Amherst Supervisor Susan J. Grelick, a Democrat seeking re-election, filed a $51.3 million budget Tuesday that keeps the tax rate at $6.10 per $1,000 of assessed valuation in the town for a fourth straight year.
In the Village of Williamsville, the town rates for its general and central alarm funds total $6.77 per $1,000.
The tax rate covers the general, highway, part-town and central fire-alarm funds.
Despite that proposal, a tax cut appears possible next year because three Town Board members insisted that isn't good enough.
The town comptroller, meanwhile, warned against election-year budgeting that could force future boards to play fiscal catchup.
"True tax reduction can only be obtained through elimination, not reduction (because) reductions serve a temporary purpose and usually have a way of popping back up," Comptroller Charles E. Vanyo cautioned in a budget message to the Town Board.
With her budget, Ms. Grelick included a package of proposed fiscal reforms, which she said are mostly suggestions by the town's outside auditors over the past two or three years that the Town Board "never acted on."
Amherst has reduced its tax rate just once in this decade -- by one cent per $1,000 valuation in 1994. Despite holding at $6.10 for three straight years, the rate is still 26 percent higher than it was in 1990, an average increase of 2.85 percent.
The supervisor's spending plan now goes to the full Town Board for a month of review and the chance for Republicans to make good on claims they can reduce taxes without reducing services.
The board, with its 4-3 GOP majority, will have the final say on the budget that's adopted in November, and all four Republicans are up for election.
The board in June unanimously pledged not to increase general operating taxes next year, and Ms. Grelick's budget keeps that pledge.
However, with Tuesday's budget deadline looming, GOP Council Members Jane S. Woodward and James P. Hayes, along with their Nov. 4 running mate, Robert C. Simmons, upped the ante Monday, calling on Ms. Grelick to submit a general fund tax cut. The three candidates said "a practical and responsible tax-cut budget" is possible by tapping opportunities in seven areas.
Also Monday, Council Member William L. Kindel, GOP candidate for supervisor, announced his plan to cut taxes, saying "a no-tax-increase budget for 1998 is not good enough." Kindel proposed a hiring freeze, not replacing people taking early retirement, and reducing every department's contractual and equipment budget to achieve the goal.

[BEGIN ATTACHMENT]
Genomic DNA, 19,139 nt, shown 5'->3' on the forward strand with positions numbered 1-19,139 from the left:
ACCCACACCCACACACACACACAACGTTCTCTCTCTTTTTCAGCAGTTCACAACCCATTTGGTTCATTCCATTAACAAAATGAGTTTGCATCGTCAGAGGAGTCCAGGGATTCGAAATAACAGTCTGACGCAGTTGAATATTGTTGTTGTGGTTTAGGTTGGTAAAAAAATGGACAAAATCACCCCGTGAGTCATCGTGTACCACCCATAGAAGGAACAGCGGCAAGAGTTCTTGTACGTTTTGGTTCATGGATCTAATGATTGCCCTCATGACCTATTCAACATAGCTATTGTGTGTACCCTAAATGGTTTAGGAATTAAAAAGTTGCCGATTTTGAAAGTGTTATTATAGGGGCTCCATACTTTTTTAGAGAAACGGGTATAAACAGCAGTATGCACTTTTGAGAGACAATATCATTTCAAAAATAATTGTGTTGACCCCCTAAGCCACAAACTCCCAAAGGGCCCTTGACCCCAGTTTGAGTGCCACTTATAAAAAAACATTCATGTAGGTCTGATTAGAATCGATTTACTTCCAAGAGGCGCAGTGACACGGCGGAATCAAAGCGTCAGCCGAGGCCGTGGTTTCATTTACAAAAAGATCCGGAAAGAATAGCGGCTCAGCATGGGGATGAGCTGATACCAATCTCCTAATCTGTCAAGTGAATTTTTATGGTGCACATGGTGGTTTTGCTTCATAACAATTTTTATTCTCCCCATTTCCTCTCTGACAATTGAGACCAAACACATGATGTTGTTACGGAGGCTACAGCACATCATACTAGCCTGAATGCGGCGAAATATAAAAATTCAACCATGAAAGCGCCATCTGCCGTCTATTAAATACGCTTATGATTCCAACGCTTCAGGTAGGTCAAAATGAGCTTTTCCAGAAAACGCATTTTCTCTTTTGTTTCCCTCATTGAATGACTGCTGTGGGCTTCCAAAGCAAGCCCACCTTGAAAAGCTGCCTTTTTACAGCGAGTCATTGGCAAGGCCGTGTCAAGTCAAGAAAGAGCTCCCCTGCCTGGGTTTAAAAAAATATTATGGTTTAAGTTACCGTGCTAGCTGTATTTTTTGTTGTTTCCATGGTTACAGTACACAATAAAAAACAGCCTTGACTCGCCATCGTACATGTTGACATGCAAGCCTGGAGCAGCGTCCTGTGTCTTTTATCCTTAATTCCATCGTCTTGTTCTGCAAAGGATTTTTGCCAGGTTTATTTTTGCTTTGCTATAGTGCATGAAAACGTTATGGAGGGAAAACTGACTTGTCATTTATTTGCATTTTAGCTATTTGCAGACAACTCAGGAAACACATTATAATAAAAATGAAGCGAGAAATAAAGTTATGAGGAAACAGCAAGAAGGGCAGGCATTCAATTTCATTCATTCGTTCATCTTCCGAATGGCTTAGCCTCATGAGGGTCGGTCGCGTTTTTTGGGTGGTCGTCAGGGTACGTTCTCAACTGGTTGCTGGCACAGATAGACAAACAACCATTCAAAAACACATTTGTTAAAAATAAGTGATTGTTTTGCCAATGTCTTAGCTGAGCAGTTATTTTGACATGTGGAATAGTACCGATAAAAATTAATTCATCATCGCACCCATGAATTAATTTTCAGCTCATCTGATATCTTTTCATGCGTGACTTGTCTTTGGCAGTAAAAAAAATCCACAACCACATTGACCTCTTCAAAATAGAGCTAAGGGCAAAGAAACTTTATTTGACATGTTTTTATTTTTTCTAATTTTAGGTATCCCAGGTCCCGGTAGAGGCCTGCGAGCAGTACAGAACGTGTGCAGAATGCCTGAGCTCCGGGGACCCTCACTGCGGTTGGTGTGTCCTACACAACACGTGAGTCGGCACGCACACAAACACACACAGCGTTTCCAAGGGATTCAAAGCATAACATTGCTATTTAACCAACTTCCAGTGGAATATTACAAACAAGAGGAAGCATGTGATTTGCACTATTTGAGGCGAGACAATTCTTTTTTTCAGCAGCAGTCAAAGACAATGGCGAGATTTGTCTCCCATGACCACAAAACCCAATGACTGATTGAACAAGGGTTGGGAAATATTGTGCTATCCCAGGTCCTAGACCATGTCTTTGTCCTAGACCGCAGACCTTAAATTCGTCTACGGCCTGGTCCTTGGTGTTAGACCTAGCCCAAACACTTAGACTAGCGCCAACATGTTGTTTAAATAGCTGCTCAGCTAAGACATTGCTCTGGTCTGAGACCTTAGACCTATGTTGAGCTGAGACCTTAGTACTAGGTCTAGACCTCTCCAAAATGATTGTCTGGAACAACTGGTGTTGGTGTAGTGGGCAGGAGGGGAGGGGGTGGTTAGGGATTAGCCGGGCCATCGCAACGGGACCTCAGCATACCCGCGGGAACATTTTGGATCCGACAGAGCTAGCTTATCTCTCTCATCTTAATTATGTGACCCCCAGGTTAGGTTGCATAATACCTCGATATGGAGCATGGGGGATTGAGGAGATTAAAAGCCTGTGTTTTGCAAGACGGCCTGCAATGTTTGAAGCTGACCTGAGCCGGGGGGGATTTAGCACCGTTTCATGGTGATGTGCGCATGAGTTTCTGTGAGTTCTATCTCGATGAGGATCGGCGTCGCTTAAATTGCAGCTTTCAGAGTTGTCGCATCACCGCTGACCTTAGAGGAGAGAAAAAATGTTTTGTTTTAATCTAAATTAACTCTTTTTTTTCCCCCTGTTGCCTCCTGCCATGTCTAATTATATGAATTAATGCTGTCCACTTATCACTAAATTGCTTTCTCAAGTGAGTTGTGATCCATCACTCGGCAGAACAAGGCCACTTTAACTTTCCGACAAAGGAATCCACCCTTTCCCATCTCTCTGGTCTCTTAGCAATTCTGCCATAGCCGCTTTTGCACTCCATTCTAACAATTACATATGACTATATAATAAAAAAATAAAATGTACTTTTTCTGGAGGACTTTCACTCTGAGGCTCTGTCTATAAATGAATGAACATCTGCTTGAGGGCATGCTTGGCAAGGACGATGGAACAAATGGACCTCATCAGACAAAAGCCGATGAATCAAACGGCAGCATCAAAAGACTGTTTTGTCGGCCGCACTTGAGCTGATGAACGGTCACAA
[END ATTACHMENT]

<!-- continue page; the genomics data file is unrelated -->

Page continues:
In her budget message Tuesday, Ms. Grelick said that although her budget "demands that our department heads continue to do more with less (and) and that they think ahead to the future," the town "cannot afford election year posturing -- calls for tax cuts without serious consideration of how those cuts will affect quality of services and long-term town financial stability.
"We do not want to approach our budget with slash and burn tactics that assault our youth programs, our senior programs, our parks and needed equipment for the police. And we certainly do not want to throw the taxpayer a tax-cut bone, only to realize that the following year will take a tax hike to balance the books. That would be a fraud on the taxpayer," Ms. Grelick wrote.
The supervisor said her spending plan has "no extras, no frills, no additions, with one notable exception -- our Police Department." She said more than $500,000 extra is budgeted "to make our police equipment state of the art" and to buy 16 new police cars.
Vanyo, the comptroller, cautioned against election-year budget cuts.
"A stabilized expense base would be a perfect situation to have no tax increase. Unfortunately, our expense base is anything but stable," he told the Town Board, noting rising wages and fringe benefits each year, coupled with other uncontrollable expenses, such as utilities and insurance.
Amherst surrendered much of its ability to hold down taxes a long time ago "when services such as recreation, youth, museum, senior services, etc. were added to the basic services required (of) the town," Vanyo said. "The burden of these extra services" will continue to grow more costly with demands that they not only be maintained, but be improved and expanded, he asserted.
"The use of surplus funds will provide a temporary patch," but "our reserve of surplus . . . is not endless. You don't have to be an accountant to realize that you can't continue to expend three times more in surplus than you are adding back," Vanyo told the board.